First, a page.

The particular structure-function relationships of dryland landscapes are rarely considered in the design of dryland restoration actions. Promoting the establishment of species-diverse plant patches that enhance resource conservation could contribute to restoration success and biodiversity conservation in drylands. Using experimental plantations on bare slopes, we investigated the effect of increasing plant density and/or diversity within the plant patch on the productivity, resource conservation, and restoration potential of the target area. On 56 experimental plots, we created replicated patchy plant communities that varied in the number of both individuals and species per patch (1, 2, 4 and 8) and, for certain patch sizes, only in the number of species. For the first three years after planting, we found that increasing plant diversity and density, and thus patch size, reduced individual plant growth due to increasing competition within the patch. However, the individual biomass reductions did not compromise a positive net increase in total patch biomass with increasing patch size and diversity, which suggests some degree of functional complementarity within the patch. For equal patch size, increasing diversity either enhanced or did not affect individual plant growth, depending on the plant functional group considered. In general, larger and more diverse vegetation patches benefited from a higher sink capacity for rainfall and runoff water and a higher capacity for trapping sediments. Our results demonstrate that patch diversity and size control the recovery of drylands and highlight the potential of establishing functionally-diverse plant patches as a cost-effective approach for dryland restoration.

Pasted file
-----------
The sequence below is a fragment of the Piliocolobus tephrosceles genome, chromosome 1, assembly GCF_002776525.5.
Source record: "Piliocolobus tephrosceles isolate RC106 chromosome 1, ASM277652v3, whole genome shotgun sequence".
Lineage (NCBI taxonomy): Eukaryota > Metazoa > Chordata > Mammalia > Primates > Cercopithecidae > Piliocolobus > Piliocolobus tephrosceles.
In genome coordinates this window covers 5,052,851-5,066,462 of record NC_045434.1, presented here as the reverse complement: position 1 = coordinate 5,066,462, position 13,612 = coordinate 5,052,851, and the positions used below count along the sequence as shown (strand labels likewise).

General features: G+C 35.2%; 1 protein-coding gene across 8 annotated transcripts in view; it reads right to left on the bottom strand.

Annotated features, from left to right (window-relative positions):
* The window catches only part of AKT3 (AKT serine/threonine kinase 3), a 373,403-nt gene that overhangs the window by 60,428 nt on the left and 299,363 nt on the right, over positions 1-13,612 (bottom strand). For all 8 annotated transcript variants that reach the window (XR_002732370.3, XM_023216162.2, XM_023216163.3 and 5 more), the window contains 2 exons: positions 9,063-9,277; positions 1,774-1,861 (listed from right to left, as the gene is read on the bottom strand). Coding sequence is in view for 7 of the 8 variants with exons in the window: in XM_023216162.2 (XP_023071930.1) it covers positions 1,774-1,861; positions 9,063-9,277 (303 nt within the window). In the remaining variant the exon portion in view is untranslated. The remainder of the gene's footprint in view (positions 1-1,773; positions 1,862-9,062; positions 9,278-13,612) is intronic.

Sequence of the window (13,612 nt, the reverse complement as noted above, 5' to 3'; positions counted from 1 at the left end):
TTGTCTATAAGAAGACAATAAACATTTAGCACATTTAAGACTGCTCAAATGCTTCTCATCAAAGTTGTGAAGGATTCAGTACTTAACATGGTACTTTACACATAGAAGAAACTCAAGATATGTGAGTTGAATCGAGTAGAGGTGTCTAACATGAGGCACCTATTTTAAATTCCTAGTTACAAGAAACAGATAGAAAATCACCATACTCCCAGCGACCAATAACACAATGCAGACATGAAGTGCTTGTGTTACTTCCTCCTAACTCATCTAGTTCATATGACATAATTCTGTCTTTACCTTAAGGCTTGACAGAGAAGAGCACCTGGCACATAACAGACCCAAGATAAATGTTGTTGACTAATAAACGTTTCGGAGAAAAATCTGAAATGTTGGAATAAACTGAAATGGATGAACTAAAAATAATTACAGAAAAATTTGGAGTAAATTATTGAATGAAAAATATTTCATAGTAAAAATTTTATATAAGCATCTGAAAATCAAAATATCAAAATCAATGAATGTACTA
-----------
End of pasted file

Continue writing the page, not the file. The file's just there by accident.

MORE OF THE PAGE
Audio/Video, Conference Presentation, SER2019
Pre-approved for CECs under SER's CERP program
Society for Ecological Restoration